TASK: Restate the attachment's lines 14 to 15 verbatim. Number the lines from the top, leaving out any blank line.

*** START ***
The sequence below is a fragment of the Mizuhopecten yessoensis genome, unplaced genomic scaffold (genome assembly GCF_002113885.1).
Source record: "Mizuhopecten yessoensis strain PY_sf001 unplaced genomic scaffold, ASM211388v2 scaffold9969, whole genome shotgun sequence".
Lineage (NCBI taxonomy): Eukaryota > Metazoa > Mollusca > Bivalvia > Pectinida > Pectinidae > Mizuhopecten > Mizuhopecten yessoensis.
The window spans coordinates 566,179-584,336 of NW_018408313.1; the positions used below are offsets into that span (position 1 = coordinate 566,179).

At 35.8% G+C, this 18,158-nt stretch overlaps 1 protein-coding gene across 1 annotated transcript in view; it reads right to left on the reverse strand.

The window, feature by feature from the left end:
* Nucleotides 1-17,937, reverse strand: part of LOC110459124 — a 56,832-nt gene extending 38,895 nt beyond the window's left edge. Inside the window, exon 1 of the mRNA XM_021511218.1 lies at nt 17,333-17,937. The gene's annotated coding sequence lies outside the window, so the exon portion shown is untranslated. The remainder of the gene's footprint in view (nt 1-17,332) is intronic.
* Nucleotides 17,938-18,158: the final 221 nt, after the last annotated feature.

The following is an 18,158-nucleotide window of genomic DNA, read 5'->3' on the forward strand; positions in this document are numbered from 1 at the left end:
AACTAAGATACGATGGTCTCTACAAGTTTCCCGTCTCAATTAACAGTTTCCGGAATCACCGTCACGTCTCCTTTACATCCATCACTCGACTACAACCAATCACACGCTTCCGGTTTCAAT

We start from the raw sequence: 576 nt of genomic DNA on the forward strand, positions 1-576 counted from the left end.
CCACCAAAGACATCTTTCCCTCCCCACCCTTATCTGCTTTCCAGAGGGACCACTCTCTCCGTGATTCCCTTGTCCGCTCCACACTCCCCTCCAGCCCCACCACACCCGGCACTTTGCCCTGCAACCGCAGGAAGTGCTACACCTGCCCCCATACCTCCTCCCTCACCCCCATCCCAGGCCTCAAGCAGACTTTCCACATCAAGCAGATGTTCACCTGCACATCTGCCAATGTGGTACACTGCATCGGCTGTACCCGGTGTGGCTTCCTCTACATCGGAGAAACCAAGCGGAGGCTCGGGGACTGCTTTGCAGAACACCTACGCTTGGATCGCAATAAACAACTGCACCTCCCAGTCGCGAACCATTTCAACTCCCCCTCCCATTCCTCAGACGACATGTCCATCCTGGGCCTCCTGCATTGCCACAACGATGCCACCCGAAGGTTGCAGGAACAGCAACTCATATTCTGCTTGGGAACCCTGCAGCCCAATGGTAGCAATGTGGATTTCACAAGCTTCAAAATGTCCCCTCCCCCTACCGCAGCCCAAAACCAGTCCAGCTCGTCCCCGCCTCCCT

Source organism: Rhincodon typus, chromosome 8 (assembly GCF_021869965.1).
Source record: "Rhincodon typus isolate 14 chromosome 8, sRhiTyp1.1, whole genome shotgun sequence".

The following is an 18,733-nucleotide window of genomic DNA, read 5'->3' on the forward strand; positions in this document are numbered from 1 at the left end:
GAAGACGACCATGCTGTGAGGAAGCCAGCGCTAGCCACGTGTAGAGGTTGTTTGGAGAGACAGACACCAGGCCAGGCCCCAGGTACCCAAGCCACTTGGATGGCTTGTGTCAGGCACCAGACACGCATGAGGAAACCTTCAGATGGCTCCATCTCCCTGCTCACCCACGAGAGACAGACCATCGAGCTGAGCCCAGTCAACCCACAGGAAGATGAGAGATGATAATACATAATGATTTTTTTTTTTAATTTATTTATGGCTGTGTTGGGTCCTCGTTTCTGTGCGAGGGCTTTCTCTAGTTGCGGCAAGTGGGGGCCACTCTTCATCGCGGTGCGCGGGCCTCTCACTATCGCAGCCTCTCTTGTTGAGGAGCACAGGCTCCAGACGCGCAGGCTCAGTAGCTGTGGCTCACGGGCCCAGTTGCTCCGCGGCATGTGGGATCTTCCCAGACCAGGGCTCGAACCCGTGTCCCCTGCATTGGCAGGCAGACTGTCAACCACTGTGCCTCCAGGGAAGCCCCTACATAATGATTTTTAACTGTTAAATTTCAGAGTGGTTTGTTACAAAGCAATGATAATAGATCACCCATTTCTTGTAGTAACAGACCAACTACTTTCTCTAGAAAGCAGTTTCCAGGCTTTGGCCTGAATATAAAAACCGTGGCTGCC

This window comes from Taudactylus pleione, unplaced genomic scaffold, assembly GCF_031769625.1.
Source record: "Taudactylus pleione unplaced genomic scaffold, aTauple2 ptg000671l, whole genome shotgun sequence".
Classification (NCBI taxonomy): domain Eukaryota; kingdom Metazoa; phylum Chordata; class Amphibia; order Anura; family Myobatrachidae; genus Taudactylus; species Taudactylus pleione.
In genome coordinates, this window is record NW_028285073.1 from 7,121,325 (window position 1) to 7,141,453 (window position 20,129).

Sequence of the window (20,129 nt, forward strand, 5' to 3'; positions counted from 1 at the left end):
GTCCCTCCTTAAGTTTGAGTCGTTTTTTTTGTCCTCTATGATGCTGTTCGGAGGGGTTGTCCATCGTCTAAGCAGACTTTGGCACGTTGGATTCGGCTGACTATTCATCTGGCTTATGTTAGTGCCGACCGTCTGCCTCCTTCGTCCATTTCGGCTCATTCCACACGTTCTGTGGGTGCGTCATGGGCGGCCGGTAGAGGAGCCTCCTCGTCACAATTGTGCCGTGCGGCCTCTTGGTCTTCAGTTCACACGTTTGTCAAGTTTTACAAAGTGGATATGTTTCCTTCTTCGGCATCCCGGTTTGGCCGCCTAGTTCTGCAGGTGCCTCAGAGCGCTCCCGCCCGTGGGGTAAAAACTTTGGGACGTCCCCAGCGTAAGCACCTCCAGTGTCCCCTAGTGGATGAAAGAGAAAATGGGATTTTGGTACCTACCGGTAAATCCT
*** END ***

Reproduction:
Source record: "Rhincodon typus isolate 14 chromosome 8, sRhiTyp1.1, whole genome shotgun sequence".

The following is an 18,733-nucleotide window of genomic DNA, read 5'->3' on the forward strand; positions in this document are numbered from 1 at the left end: